Watch me blink in disbelief as Mr. Parviz gets his toenails painted (!) at the Grecian Urn, while watching the girls on closed-circuit television.  So that's how he relaxes.  Interesting detail: He uses a cordless remote, just as we have today, to control the TV set.  Did such remotes even exist in our world then?

Cal Bolder's Ingo is very articulate, not the muscle-bound dummy a lesser writer would have given us (and who would have been played by Richard Kiel or Ted Cassidy).  I'm not sure I believe that the 175 or 200 pounds Solo loads on the bench press machine would keep him trapped for long, though.

The entire sequence with Illya being pursued by the farm machines, ducking into the mudhole, being wrapped up in bandages, etc., makes me wince at the thought of getting that filthy.   I picture David reading the script, and shaking his head: "You wanted to be an actor. . . ."

During Solo's struggle with Kavon, he at one point is closer to Kavon's silenced pistol than Kavon is.  Why not grab it?  (Picture for the Illya fangirls!)

Alexander's decoy ploy is clever, designed to give him just enough time to murder the president.  I wonder when Tracey could have written her message in lipstick on the window of the limo without being observed by Alexander or Parviz, though.

I'm surprised at the Washington Command office.  They didn't post anybody outside the embassy to head off Alexander, and didn't take away the keys to his Imperial.  Poor tactics!  Heads are gonna roll, baby!

In the action sequence when Solo leaps from the Jag to the plane, Vaughn and director Sargent keep it from looking easy.  I hate flying in planes, much less the idea of leaving one in flight, so I have no idea, but would it be humanly possible to squirm into a parachute pack while in free fall, as Solo does?  And could the plane have reached a high enough altitude that he'd have time to do that?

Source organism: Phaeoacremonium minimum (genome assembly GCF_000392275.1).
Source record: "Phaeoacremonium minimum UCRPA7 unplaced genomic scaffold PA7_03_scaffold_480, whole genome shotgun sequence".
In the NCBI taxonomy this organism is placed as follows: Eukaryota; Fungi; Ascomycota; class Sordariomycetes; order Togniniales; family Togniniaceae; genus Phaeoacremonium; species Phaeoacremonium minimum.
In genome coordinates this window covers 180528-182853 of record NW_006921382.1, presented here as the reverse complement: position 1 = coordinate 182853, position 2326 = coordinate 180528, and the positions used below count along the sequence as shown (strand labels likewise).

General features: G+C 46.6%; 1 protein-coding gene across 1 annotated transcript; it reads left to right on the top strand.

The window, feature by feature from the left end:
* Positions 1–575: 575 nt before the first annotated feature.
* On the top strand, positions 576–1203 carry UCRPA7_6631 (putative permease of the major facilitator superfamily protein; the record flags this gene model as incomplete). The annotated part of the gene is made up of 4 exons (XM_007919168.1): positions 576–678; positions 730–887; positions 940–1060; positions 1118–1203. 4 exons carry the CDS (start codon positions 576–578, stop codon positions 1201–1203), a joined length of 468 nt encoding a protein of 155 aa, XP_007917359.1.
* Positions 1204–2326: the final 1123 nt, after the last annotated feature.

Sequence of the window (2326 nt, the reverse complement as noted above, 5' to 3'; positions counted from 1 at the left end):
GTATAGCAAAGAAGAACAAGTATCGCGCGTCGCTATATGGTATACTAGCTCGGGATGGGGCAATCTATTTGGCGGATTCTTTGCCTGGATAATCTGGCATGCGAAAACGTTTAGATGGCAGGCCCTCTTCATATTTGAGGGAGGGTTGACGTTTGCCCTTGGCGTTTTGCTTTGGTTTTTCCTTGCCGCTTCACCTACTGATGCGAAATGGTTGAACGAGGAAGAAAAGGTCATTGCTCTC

Verdict: A slam-bang season opener, with high energy, notably exciting music including the cool new theme arrangement, and a great turn by Torn as Alexander the (would-be) Greater.

Memorable lines:
Alexander (to Mr. Kavon): "I shouldn't have any trouble using [the generals'] country as my personal power base.  From there I can subvert all of Asia. . . .  Where the devil did I put the keys to my sports car?"

Parviz: "How did you get out of your tomb?"
Tracey (beckons him closer. In a confidential voice): "Well, you see, there was this lamp, and we rubbed it three times --"

Ingo (clapping Solo on the shoulders): "I know what your problem is!"
Solo (uneasily): "Is it that easy to tell?"

Illya (mummified): "Well, I suppose I'll just have to find myself a new tailor."

Wedding Guest (re: the bride's scream as she no doubt discovers Mr. Parviz's staring corpse next to her in the car): "I knew it wouldn't last."